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Sombre crowds mourn outside Abbey

Thousands of people crowd the streets outside Westminster Abbey
Thousands of people crowd the streets outside Westminster Abbey  

LONDON, England -- Many of those paying their respects to the Queen Mother outside Westminster Abbey have described their sadness at her death.

Hushed crowds thronged the roads around Parliament Square following the funeral service held inside as it was broadcast to them via loudspeakers. (Full story)

World War II veteran and Londoner Harry Rudd, 74, summed up the feelings of many people across Britain, saying: "The Queen Mother was a unique person who we all loved very deeply.

"With her compassion, her sense of duty and also her sense of fun, she really encapsulated the essence of the British character of her time.

Queen Mother


"We are not just saying goodbye to her, we are also marking the end of an era in this country. For those of us who lived through the war, she was a source of strength and comfort during the hard times.

"The sun has now set on a period of British history the likes of which we will never see again."

There were also many younger faces among the crowds saying prayers and singing hymns along with the dignitaries inside the Abbey. (Readings and hymns)

Jennifer Turner, 33, from Sussex, had brought her two eight-year-old twin daughters, Michelle and Louise, to the capital to witness the occasion.

She said: "I think it's a very sad day, but at the same time I feel we should all feel grateful this woman was a part of our lives, and a very big part of the lives of my parents and relatives who I know adored her.

"I wanted my children to share today with me and the rest of the country. This is British history in the making. It's a very emotional day, very touching and humbling."

"It's history in the making -- something for the kids to tell their kids about," Sue West, 35, from Essex, said. (Amanpour, Quest: Britain's lament)

"She was a remarkable old lady. She spanned the century and it should be recognised," said West, who had camped out overnight along with her two young sons and their dog to get a good view of the day's events to honour the royal matriarch who died on Easter Saturday at the age of 101.

Min Lacey, 41, whose father was a Royal Air Force pilot who downed a German bomber during World War Two, said, "Lots of children brought here today will be talking about this for the rest of their lives."

"It's part of history. She lived an entire century," added Lacey, who had also camped out in the street in a sleeping bag.

Mourners camp on streets

Some mourners compared the Queen Mother's funeral with that of Princess Diana in 1997, saying the mood on Tuesday, while sad, was also a celebration of the old lady's remarkable life.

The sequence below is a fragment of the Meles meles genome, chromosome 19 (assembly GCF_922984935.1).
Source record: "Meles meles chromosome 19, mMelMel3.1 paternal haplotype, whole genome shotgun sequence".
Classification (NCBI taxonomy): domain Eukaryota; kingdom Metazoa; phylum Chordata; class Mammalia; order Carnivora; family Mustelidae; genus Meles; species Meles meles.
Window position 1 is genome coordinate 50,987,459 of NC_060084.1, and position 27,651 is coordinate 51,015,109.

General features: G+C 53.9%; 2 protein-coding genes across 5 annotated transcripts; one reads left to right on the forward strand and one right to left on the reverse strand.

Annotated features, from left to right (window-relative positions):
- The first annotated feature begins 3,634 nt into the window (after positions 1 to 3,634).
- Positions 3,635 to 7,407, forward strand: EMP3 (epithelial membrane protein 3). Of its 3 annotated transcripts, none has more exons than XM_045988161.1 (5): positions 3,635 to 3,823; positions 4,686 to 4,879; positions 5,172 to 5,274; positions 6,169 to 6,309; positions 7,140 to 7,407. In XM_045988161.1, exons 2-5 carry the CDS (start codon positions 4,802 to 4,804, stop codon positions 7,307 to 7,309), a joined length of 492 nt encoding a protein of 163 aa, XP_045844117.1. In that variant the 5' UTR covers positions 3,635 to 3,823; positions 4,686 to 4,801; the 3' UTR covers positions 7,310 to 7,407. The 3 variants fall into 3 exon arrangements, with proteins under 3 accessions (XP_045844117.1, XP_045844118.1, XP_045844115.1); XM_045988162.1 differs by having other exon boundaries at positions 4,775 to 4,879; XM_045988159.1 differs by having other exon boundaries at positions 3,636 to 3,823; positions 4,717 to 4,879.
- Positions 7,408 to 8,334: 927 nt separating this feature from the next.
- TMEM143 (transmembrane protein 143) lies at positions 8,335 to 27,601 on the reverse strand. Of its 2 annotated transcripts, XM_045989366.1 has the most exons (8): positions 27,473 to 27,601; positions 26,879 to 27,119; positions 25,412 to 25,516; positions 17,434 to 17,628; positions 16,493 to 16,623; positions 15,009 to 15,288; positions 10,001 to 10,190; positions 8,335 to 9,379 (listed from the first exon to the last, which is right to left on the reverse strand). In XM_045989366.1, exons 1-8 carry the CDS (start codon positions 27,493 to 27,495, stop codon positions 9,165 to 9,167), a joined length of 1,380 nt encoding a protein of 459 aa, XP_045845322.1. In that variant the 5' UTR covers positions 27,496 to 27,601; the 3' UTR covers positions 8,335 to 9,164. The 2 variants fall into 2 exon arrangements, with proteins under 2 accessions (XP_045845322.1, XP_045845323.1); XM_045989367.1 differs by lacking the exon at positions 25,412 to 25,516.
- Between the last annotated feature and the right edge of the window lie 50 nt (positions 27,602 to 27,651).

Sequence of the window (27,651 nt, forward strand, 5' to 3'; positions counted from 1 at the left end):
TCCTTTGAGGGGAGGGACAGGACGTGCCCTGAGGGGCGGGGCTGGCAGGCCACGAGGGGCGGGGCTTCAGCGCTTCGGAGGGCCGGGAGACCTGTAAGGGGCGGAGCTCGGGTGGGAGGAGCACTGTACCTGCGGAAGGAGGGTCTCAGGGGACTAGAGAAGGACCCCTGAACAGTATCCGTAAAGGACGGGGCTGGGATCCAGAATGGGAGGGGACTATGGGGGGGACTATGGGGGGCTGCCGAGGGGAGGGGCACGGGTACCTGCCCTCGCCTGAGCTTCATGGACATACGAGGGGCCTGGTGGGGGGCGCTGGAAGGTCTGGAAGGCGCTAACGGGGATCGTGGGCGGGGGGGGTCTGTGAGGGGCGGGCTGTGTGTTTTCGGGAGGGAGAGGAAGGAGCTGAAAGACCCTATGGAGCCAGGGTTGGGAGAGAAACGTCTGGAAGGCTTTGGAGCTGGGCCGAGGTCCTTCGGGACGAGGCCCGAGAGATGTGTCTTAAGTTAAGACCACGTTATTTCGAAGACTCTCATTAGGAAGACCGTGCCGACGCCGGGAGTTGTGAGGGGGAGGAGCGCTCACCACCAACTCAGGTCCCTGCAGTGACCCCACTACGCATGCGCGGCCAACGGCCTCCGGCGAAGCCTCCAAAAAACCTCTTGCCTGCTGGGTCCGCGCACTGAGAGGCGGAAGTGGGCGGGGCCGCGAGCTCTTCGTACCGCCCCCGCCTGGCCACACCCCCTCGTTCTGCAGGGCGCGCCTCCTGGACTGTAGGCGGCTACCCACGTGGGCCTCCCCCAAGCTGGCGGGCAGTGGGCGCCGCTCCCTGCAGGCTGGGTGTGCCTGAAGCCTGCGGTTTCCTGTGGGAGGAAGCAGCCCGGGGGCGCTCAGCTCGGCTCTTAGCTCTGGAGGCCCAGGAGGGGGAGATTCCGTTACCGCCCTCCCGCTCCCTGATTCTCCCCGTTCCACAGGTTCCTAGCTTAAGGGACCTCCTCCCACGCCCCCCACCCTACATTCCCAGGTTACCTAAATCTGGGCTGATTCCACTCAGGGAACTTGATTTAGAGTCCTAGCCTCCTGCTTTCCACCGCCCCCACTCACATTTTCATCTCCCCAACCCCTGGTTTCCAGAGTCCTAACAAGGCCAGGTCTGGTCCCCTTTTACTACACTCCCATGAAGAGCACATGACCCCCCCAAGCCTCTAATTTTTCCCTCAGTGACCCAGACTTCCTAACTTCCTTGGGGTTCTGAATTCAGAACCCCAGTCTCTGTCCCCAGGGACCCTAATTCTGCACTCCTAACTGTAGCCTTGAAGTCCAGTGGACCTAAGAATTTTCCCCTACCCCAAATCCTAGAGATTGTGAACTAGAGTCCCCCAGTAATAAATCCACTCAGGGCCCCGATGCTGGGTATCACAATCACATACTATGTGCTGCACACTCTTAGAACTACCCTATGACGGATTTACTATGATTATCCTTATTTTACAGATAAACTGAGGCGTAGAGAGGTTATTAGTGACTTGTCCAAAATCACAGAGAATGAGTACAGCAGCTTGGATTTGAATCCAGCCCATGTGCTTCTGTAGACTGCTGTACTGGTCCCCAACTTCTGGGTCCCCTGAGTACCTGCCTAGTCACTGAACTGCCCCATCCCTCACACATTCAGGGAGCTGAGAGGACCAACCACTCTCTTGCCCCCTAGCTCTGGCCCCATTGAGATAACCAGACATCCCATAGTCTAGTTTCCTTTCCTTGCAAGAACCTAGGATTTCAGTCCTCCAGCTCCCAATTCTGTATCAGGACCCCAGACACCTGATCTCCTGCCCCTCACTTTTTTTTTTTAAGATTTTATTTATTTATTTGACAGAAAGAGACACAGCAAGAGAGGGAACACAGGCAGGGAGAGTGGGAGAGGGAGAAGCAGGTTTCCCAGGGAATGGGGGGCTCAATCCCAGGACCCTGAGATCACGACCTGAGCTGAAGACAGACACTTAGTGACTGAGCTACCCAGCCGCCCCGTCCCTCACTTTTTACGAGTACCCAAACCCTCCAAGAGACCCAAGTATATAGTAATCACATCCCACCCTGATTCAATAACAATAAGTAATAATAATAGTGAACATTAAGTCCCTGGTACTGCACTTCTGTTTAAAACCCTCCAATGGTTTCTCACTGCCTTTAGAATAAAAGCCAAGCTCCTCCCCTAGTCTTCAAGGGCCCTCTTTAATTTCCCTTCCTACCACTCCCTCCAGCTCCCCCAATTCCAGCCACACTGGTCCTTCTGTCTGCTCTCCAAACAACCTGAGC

"There was a lot of sadness, shock and hysteria with Diana's funeral. The mood is very sombre here today. I think people are paying their respects for a job well done," said Nora Ford, from Bristol, a volunteer with first aid charity St. John Ambulance.

There were many overseas visitors among the crowds.

Maria Elefthery, an elderly Canadian living in London, said she had been at all the royal funerals and weddings since Winston Churchill died in 1965.

"It's history isn't it? It means a lot to be here. It is the one thing I believe that holds the nation together. It feels great that all of Britain can join here in celebrating someone who meant so much," Elefthery said.

Jacqueline Baker, a New Yorker who is studying in London, said: "I just felt I had to be here. I am living in Britain and I just want to show my respects."

An Iraqi Kurd, a 41-year-old asylum seeker who declined to be named, said: "I am from a war generation in Iraq. Our Kurdish nation needs a figure like her - strong, patriotic and courageous."

Some people had begun camping outside Westminster Abbey at the weekend.

Three were treated for hypothermia and ended up watching the service on television in hospital.

Other mourners went straight from witnessing the lying in state of the Queen Mother's coffin in Westminster Hall. All were there to witness the end of another chapter in Britain's royal history.

For four days the coffin lay in state while an estimated 200,000 people filed past to pay their respects.

They had queued for up to eight hours along the banks of the Thames for the chance to spend a few minutes passing silently by the coffin.


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